Players are each dealt five cards face down from a standard 52-card deck. The dealer deals themselves four face-down cards, and one face up. Players must decide if they want to stay in the game after they’ve looked at their cards. As listed in the hierarchy below, an Ace-King hand is the lowest-ranking hand available in Caribbean Stud. Players should take into consideration their own hand, as well as the dealer’s up card, when making their decision.

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Let’s say you want to keep playing because you think you’ve got a strong hand. To stay in, you’ve got place double the amount in your ante box inside the betting circle. Payouts for this additional bet are calculated according to the bonus schedule, based on the hierarchy of poker hands. If you don’t think your hand is strong enough to beat the dealer’s, you can fold by placing your cards face down on the table in front of you, but you’ll lose the money in your ante box.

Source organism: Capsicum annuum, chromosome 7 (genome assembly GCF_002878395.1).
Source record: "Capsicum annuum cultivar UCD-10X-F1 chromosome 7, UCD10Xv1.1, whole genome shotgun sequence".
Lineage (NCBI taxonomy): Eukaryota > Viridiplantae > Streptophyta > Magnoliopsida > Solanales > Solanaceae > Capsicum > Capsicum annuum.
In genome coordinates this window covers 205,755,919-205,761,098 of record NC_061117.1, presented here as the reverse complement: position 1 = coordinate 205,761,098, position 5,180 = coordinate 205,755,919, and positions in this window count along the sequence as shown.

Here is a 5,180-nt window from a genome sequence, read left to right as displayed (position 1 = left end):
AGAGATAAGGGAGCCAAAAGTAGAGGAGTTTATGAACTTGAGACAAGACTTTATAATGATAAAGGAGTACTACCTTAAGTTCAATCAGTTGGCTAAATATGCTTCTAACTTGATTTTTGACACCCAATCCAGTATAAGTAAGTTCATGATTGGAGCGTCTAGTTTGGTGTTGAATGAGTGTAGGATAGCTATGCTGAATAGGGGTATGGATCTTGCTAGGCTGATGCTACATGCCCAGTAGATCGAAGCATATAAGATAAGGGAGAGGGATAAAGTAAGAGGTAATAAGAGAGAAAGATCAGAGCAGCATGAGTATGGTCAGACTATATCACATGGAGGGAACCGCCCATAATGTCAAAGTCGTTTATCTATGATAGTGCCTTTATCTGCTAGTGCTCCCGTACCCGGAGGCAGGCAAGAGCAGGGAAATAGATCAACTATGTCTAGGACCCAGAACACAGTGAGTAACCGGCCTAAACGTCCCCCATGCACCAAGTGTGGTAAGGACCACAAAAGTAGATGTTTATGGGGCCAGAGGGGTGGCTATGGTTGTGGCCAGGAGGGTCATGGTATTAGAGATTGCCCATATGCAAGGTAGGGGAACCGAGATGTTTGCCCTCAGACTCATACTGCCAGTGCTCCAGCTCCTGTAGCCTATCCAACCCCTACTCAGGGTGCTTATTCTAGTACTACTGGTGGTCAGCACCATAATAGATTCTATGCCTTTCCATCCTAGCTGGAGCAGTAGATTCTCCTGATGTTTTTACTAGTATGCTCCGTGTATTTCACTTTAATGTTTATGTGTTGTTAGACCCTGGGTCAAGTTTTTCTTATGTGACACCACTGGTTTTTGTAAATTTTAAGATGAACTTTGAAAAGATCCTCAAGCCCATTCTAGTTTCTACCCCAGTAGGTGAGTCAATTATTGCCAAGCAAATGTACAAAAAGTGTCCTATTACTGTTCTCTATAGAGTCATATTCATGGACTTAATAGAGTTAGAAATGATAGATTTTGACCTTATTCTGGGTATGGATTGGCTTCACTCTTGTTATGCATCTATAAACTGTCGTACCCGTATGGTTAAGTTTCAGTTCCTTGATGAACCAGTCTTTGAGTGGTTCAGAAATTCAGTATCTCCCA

Once every player has made their bet, the dealer turns over the rest of their cards and compares hands to determine any winners.

Qualifying the Dealer’s Hand for Bonus Payouts

Bonus payouts, as mentioned earlier, are determined by the quality of the dealer’s hand. A hand including an Ace of any suit as well as a King of any suit, or any higher ranking hand, is necessary to qualify players for a bonus payout.

If the dealer’s hand qualifies…

–The strength of the player’s hand determines whether they win or lose their ante and call bets. To be paid, the player’s hand must have a higher rank according to the hierarchy of winning hands.

–The player is paid even money on their ante bet if their hand beats the dealer’s hand. Provided their hand beats the dealer’s, their call bet is paid out according to its rank and the bonus payout schedule.